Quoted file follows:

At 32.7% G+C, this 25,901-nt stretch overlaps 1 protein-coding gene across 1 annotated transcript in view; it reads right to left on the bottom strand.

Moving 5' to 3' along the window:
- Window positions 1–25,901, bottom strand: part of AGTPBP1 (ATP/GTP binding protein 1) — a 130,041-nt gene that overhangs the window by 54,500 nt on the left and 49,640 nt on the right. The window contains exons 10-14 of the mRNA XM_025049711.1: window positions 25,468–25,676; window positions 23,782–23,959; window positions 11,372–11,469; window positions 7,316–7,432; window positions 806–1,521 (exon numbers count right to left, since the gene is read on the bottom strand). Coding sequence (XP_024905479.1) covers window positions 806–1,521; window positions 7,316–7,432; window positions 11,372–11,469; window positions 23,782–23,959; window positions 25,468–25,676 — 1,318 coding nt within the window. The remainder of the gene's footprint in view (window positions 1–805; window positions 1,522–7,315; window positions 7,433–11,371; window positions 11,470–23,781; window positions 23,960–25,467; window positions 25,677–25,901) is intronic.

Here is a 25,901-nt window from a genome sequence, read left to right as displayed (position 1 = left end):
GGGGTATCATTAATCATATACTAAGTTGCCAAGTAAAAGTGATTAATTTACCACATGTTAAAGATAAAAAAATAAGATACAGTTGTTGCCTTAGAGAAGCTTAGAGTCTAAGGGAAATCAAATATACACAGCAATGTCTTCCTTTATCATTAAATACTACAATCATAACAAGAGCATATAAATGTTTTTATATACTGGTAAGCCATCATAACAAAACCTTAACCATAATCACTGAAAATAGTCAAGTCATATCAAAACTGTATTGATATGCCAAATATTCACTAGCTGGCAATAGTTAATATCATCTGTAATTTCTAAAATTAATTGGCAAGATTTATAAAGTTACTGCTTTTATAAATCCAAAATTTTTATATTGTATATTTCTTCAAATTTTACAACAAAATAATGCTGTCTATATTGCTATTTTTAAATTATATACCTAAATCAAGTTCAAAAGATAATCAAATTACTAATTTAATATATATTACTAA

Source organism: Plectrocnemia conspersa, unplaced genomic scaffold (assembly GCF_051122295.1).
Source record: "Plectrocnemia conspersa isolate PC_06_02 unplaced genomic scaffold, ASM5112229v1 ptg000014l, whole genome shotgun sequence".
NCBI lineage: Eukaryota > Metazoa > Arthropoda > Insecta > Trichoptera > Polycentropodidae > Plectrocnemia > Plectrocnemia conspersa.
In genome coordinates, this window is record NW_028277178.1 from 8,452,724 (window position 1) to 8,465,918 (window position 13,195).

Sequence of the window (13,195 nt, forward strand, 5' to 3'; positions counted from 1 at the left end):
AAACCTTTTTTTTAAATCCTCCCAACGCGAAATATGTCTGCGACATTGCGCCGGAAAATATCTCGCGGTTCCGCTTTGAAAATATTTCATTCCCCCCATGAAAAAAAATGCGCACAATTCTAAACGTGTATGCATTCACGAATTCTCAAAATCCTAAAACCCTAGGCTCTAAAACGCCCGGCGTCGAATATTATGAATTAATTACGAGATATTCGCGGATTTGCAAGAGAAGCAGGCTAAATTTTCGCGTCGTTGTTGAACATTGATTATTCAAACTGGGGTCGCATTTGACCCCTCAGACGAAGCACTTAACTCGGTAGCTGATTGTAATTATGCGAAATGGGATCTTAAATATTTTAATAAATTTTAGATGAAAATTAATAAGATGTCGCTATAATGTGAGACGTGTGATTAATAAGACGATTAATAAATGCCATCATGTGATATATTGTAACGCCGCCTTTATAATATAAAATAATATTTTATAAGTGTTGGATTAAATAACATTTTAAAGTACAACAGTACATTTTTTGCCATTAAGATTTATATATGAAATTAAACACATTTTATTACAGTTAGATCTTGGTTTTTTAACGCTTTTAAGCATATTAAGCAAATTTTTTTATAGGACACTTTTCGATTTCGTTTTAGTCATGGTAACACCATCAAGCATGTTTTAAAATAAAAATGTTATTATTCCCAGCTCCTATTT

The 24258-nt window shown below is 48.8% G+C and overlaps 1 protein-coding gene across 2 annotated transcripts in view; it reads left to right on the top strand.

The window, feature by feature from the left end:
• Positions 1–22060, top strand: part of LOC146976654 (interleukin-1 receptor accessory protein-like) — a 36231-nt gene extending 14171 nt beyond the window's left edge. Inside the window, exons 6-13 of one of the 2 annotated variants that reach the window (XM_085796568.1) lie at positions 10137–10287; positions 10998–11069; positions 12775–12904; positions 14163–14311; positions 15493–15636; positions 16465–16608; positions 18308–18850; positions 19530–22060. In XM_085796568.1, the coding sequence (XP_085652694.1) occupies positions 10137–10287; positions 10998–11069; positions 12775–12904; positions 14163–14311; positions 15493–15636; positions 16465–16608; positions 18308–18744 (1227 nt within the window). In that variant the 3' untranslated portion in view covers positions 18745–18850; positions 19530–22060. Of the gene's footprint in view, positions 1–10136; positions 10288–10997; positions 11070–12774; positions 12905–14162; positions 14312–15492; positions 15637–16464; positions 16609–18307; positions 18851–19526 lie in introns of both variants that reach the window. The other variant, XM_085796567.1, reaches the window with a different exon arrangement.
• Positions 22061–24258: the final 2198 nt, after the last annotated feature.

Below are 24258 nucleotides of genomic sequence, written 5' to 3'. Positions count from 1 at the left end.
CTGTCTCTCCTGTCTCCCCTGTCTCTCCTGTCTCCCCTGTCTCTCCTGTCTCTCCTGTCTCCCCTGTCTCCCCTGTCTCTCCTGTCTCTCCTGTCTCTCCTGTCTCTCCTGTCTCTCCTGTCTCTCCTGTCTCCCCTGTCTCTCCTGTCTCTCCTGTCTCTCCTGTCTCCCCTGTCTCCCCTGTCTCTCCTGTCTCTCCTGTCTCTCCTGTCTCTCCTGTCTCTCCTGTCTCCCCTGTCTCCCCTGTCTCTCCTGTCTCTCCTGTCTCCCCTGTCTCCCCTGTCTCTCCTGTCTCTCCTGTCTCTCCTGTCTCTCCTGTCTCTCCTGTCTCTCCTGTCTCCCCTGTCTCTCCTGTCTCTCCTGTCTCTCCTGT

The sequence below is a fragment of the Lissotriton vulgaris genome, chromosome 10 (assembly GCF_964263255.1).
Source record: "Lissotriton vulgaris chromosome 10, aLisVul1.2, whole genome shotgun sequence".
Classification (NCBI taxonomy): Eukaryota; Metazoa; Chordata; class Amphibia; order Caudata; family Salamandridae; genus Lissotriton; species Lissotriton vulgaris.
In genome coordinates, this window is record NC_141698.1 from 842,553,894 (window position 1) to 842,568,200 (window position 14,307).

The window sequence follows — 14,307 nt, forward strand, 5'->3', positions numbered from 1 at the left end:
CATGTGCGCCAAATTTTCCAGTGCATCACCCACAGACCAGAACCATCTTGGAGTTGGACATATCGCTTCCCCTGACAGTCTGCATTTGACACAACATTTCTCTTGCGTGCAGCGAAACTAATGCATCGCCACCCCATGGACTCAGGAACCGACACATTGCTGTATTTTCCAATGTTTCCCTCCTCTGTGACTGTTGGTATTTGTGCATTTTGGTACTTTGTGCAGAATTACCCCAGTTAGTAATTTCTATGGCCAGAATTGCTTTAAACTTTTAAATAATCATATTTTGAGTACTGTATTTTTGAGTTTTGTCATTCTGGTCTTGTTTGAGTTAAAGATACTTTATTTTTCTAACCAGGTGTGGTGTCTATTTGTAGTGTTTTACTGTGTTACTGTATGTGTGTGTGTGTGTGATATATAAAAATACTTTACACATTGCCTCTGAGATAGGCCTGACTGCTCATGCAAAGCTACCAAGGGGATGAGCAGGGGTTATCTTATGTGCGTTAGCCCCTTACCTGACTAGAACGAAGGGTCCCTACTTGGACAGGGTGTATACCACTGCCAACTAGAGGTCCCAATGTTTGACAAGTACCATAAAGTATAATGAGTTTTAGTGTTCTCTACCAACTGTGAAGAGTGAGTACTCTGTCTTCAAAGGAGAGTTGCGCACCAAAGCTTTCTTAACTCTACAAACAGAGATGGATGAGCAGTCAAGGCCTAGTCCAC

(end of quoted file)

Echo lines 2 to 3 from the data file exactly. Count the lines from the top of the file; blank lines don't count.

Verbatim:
Moving 5' to 3' along the window:
- Window positions 1–25,901, bottom strand: part of AGTPBP1 (ATP/GTP binding protein 1) — a 130,041-nt gene that overhangs the window by 54,500 nt on the left and 49,640 nt on the right. The window contains exons 10-14 of the mRNA XM_025049711.1: window positions 25,468–25,676; window positions 23,782–23,959; window positions 11,372–11,469; window positions 7,316–7,432; window positions 806–1,521 (exon numbers count right to left, since the gene is read on the bottom strand). Coding sequence (XP_024905479.1) covers window positions 806–1,521; window positions 7,316–7,432; window positions 11,372–11,469; window positions 23,782–23,959; window positions 25,468–25,676 — 1,318 coding nt within the window. The remainder of the gene's footprint in view (window positions 1–805; window positions 1,522–7,315; window positions 7,433–11,371; window positions 11,470–23,781; window positions 23,960–25,467; window positions 25,677–25,901) is intronic.